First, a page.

Glenn McCrory blogs on Floyd Mayweather and why Kelly Pavlik's retirement is sad for boxing

Last Updated: 27/02/13 12:05pm

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Mayweather: not brave enough in the ring, says Glenn

Mayweather: not brave enough in the ring, says Glenn

I would be very surprised if we see Floyd Mayweather and Manny Pacquiao square off.

The clash is not dead in the water because they remain huge names, people are still clamouring for them to meet and money, more often than not, talks in boxing.

But like a professional dust-up between Lennox Lewis and Riddick Bowe and perhaps a bout between current British middleweights Darren Barker and Matthew Macklin, I fear Mayweather-Pacquiao will never take place - unless they both REALLY want it.

I think the main sticking point over the years has been financial; both fighters have felt that they were the pound-for-pound king - and probably still do - and would have wanted 60 per cent of the revenue rather than a 50-50 split.

"Mayweather is spectacularly skilled and one of boxing's winners - but he is not an all-time great."
Glenn McCrory

But other factors would come into it, too, with both men wanting the choice of venue, ring and gloves, and, because they detest losing, every possible advantage going.

And I think because Mayweather and Pacquiao are so evenly matched, the bout would have hinged on those aspects.

It's a shame we may not see them lock horns because it would have been a classic contest between Mayweather's defensive skills, Pacquiao's attacking talent and two great personalities - and, quite probably, the richest fight in history.

Beating

Mayweather is not going to be short of a few bob after signing a deal with American network Showtime, which could see him have six pay-per-view fights over the next 30 months.

It will be good to see him in action more regularly but I would be very surprised if, after his bout with Robert Guerrero in May, he ends up facing Kell Brook, Amir Khan, Lucas Matthysse, Timothy Bradley and Pacquiao; I expect as little as two stellar names.

Guerrero seems pretty confident of beating Mayweather, though, and he has a real chance - he is a tough guy and Mayweather is getting older - but if he can't get the job done and "Pretty Boy" fulfils his six-fight contract, I think someone will.

My inkling is that if he has a couple of narrow victories and looks like he has lost a step during them he will find a way of getting out of the agreement; he doesn't want to lose his unbeaten record and he certainly doesn't need the money.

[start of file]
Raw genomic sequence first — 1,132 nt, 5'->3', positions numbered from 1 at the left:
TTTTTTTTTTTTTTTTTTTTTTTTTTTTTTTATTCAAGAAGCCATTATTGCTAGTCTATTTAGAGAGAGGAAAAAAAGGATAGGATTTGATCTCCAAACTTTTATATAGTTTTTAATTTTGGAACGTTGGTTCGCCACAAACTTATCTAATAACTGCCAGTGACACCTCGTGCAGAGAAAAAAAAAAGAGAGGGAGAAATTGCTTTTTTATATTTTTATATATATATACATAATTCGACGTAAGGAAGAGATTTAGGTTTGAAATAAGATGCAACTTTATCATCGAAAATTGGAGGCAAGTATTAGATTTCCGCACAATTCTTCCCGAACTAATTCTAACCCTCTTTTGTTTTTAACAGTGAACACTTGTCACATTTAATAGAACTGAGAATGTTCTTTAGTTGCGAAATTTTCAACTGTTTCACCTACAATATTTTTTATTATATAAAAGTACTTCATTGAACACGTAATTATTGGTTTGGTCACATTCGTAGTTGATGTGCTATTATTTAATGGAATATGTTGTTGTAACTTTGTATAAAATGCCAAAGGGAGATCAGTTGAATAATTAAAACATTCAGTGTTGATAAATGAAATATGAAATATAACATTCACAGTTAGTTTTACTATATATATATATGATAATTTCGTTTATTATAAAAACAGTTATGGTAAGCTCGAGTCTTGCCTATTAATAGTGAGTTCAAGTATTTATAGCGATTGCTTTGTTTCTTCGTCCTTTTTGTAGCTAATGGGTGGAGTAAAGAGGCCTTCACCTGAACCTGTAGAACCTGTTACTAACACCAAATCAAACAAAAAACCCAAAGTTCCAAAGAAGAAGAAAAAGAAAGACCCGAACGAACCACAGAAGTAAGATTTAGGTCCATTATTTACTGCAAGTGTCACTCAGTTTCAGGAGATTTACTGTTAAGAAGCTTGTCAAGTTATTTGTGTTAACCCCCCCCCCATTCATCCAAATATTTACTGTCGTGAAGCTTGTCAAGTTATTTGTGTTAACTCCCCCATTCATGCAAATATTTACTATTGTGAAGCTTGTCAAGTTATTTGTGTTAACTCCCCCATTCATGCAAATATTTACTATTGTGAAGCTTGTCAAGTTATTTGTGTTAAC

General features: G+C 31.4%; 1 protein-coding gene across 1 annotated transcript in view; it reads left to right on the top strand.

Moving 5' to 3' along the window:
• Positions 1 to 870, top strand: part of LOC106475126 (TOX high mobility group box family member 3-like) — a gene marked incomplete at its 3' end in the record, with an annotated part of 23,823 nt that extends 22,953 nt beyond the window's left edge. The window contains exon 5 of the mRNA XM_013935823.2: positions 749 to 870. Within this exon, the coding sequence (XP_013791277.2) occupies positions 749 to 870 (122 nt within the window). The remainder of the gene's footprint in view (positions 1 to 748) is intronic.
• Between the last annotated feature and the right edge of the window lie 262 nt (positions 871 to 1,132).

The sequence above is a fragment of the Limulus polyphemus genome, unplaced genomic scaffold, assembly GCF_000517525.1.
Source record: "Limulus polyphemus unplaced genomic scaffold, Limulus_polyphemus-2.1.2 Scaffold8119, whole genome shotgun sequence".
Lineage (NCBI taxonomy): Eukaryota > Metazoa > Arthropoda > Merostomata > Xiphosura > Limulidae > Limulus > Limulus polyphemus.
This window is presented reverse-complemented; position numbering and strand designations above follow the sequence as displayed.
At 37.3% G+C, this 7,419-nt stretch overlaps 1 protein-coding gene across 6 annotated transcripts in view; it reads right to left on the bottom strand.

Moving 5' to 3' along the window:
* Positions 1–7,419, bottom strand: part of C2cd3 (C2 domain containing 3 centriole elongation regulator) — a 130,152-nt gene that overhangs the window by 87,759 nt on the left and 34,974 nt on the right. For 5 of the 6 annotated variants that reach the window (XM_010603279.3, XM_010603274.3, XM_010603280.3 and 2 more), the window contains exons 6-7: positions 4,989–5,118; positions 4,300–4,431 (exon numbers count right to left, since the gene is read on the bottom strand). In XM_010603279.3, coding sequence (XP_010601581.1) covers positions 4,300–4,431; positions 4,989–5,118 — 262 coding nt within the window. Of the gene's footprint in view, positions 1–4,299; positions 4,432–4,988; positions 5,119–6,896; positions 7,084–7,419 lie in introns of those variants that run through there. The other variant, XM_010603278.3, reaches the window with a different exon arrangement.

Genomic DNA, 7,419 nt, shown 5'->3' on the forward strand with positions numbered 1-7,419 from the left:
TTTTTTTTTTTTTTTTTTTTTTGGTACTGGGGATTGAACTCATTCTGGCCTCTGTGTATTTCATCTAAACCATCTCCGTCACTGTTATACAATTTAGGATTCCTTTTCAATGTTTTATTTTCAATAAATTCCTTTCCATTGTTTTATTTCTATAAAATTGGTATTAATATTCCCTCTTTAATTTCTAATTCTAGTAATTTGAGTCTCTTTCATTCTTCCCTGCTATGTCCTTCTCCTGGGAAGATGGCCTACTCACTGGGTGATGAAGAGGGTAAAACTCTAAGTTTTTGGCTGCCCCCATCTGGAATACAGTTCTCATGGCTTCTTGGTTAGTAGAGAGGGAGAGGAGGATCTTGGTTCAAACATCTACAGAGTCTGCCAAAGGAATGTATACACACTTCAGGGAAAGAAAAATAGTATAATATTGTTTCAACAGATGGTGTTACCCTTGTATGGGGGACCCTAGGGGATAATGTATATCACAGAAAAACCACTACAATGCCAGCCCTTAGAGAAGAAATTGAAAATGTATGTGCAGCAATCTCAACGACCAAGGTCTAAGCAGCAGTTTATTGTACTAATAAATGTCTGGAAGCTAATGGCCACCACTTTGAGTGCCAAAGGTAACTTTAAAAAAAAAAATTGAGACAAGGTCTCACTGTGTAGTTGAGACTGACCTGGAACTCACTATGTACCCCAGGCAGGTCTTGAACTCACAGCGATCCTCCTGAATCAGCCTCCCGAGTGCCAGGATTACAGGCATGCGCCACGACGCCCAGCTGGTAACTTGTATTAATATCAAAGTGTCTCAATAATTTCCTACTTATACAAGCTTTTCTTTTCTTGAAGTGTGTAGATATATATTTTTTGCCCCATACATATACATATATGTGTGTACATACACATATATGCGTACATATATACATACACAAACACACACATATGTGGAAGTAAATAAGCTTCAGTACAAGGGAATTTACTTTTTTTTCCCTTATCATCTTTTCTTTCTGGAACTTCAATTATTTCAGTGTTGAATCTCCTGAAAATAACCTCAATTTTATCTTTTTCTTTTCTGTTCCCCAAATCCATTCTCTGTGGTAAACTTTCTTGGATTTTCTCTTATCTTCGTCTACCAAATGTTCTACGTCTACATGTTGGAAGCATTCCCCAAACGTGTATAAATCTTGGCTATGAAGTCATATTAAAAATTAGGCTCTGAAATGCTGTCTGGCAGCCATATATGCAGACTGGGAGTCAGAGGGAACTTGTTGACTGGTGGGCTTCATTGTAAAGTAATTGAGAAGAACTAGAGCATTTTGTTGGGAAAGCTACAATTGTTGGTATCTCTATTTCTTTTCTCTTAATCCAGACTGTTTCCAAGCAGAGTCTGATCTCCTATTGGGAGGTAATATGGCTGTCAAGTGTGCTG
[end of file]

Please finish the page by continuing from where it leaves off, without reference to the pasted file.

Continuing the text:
The 36-year-old is spectacularly skilled and is one of boxing's great winners - but, for me, he is not a fighter or a warrior, like Marvin Hagler, Harry Greb, and Muhammad Ali.

I have never seen him fight with a broken jaw, never seen him pick himself up off the floor, like Sugar Ray Leonard did against Tommy Hearns, and never seen enough bravery from him; I've seen more in Adrien Broner's handful of fights than in Mayweather's 43.

He is a great champion and a great technician - but not an all-time great.

Guts

Kelly Pavlik, who announced his retirement from boxing in January, will certainly not be remembered as an all-time great, but he was a blue-collar hero, who fought his way up from the back woods and did things his own unfashionable way.

The Ohio native, who fought at middleweight and super-middleweight, was not the greatest stylist in the world but, much like Ricky Hatton, he showed heart, guts and you enjoyed his fights; he was terrific value for money.

Pavlik had some great nights - he knocked out Jermain Taylor and beat him on points on another occasion and went 12 rounds with Bernard Hopkins and Sergio Martinez - and put in better performances than his talent should have allowed.

He was a real people's champion who had some excellent fans; I remember being in Atlantic City for one of his fights and his supporters launched into a rendition of: 'There's only one Ian Darke'! Boxers like him are a dying breed.

I think Tom Stalker, who made his professional debut last weekend, beating Kristian Laight, could be of that ilk, though; I'm not going to predict what's in his future, but he has turned his life around through boxing, worked hard through his amateur career and has that typical Scouse grit and spirit.

And we will get the joy of seeing perhaps the two toughest fighters in the world square off at the O2 Arena on May 25: Britain's Carl Froch and Denmark's Mikkel Kessler.

They are not the most streamlined or the most skilful but they will provide ample entertainment - and possibly the fight of the year.

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